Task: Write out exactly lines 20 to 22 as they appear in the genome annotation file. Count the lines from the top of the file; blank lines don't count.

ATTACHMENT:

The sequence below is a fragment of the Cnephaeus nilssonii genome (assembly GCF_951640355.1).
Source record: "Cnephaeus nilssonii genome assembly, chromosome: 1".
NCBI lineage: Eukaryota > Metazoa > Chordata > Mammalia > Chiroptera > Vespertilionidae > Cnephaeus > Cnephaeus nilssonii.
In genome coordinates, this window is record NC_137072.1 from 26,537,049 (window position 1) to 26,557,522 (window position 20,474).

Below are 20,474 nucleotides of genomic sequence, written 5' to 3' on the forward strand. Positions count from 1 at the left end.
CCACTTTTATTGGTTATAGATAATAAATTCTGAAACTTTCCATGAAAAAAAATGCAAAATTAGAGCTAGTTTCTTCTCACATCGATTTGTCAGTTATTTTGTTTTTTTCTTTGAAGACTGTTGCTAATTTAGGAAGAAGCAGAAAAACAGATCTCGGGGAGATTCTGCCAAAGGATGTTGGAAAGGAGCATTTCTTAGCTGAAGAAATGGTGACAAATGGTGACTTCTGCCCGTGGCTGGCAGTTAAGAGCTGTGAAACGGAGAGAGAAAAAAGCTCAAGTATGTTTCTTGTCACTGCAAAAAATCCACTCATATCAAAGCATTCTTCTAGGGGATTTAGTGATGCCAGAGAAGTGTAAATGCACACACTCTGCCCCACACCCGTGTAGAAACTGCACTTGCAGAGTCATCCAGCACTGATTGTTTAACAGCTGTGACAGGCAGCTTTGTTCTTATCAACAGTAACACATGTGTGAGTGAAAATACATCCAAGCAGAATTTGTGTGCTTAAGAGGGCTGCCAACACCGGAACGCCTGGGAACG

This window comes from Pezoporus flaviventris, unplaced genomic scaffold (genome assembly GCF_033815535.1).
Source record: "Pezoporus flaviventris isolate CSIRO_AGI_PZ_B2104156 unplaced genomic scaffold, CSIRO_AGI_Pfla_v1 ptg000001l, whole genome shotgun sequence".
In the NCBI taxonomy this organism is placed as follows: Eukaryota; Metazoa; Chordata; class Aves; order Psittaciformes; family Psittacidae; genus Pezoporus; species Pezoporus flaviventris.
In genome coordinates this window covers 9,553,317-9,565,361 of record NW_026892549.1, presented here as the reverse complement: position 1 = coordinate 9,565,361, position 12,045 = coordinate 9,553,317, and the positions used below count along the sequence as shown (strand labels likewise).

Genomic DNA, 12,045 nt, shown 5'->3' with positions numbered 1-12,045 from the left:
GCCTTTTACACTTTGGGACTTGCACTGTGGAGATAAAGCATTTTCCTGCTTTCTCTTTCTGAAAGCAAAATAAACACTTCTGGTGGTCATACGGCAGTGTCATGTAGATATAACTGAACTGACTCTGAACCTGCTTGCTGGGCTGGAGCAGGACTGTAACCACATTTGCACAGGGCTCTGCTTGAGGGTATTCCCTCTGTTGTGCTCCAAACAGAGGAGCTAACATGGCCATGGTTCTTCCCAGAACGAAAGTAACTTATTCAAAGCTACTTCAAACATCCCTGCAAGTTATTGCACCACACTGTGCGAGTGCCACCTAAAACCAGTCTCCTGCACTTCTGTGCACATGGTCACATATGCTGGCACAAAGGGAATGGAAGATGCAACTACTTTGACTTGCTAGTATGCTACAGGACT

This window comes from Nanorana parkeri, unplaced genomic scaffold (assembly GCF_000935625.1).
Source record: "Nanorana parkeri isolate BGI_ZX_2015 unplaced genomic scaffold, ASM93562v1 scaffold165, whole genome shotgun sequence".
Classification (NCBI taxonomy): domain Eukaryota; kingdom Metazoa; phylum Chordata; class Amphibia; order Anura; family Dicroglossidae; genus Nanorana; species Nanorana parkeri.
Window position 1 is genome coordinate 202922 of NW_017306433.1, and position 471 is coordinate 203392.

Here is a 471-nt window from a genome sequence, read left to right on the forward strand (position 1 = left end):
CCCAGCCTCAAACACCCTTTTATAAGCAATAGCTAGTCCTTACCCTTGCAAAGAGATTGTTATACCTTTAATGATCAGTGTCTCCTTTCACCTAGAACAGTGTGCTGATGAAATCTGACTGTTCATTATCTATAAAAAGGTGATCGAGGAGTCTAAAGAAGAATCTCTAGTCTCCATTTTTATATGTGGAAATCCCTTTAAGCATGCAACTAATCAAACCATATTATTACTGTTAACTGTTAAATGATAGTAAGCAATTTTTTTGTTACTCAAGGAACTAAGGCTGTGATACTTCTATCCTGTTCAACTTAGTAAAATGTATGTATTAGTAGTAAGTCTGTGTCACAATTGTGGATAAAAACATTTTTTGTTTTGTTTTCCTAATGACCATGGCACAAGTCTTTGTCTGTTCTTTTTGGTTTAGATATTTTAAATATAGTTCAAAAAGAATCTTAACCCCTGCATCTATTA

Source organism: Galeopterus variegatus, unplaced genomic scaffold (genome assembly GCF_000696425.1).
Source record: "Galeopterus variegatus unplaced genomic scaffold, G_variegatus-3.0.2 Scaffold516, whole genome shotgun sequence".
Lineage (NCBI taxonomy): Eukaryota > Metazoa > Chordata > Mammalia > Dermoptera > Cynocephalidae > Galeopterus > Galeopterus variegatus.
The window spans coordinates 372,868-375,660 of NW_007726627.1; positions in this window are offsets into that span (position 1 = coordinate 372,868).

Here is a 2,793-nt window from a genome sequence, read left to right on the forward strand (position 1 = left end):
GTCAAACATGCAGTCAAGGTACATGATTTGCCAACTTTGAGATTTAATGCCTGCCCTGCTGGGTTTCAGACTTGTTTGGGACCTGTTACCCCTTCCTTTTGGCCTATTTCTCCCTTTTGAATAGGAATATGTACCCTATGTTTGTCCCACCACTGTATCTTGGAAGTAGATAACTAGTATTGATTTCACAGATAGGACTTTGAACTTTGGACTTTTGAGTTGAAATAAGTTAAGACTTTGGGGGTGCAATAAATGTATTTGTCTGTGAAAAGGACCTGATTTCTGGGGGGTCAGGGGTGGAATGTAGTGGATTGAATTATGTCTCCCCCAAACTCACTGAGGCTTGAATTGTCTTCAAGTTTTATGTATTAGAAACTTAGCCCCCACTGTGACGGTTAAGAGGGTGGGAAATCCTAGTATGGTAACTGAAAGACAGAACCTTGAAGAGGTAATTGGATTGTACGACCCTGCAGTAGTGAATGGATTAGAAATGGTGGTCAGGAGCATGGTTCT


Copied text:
Source record: "Galeopterus variegatus unplaced genomic scaffold, G_variegatus-3.0.2 Scaffold516, whole genome shotgun sequence".
Lineage (NCBI taxonomy): Eukaryota > Metazoa > Chordata > Mammalia > Dermoptera > Cynocephalidae > Galeopterus > Galeopterus variegatus.
The window spans coordinates 372,868-375,660 of NW_007726627.1; positions in this window are offsets into that span (position 1 = coordinate 372,868).